That same day, the plaintiff says she visited autotrader.com for an appraisal and received a significantly reduced “Kelley Blue Book Instant Cash Offer” that categorized the repainting of the various parts as “Serious Conditions.”

 

According to the lawsuit, Mercedes makes a big deal out of the paint jobs used for its vehicles.

 

“Scratch Resistant Clearcoat (SRC) uses ‘nano-paint technology’ [composed] of microscopic ceramic particles that make it extremely durable and remarkably protective of the color coat beneath. This is particularly beneficial in protecting against swirl marks, minor scratches and even many chemical contaminants.”

 

However, the plaintiffs allege degradation of the coatings can be caused by defective materials used for Mars Red paint or caused by improper application to the vehicles, resulting in accelerated degradation between the clear coat and basecoat. The paint will lose adhesion and start peeling, which is what the plaintiffs allege occurs to the red paint.


 

 

According to the plaintiffs, the proof Mercedes knew about the paint defect can be found in technical service bulletins (TSBs) issued to dealerships. In addition, Mercedes allegedly knew about the paint problems due to customer complaints filed with the automaker and with sites such as CarComplaints.com.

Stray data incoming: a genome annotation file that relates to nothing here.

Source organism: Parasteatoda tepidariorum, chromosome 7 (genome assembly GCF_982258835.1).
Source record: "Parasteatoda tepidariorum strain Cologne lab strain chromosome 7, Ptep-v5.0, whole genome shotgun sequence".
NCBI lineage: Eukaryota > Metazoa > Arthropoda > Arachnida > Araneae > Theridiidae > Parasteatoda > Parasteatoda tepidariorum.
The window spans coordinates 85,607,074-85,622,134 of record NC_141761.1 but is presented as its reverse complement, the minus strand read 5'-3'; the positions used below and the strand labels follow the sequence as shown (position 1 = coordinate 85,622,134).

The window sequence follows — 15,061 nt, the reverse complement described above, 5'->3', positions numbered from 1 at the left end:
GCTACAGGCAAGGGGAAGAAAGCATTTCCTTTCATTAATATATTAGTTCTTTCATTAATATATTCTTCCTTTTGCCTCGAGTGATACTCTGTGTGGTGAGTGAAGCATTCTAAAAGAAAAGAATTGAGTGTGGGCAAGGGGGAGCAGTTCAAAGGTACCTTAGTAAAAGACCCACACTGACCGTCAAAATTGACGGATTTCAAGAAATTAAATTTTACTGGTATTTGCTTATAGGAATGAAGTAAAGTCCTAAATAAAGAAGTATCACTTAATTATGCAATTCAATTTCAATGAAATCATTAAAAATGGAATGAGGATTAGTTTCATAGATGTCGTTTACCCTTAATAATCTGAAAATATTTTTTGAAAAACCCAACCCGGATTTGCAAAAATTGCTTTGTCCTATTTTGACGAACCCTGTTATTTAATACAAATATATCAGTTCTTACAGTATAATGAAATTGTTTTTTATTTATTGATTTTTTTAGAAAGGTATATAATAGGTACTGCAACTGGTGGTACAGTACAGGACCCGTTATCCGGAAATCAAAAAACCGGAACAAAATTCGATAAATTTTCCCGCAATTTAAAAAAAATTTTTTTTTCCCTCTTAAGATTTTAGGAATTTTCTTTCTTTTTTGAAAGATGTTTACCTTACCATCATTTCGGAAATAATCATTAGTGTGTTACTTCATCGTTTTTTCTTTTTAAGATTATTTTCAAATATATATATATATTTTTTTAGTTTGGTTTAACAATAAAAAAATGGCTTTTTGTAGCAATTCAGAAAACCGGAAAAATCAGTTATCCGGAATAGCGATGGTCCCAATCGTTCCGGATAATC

“After a couple days [I noticed] problems on the truck with the discoloration under the clear coat. Had it [checked] out to be sure the car had not been repainted. Took [it] to two collision centers, who confirmed that the problem was a factory/paint defect. Mercedes position is that my warranty has expired and although there are no recalls, other vehicles which are the Mars red color have been repainted by Mercedes because of a factory defect and my vehicle was purchased five months after the warranty expired will not be covered totally or partially for a repaint at all by Mercedes USA.”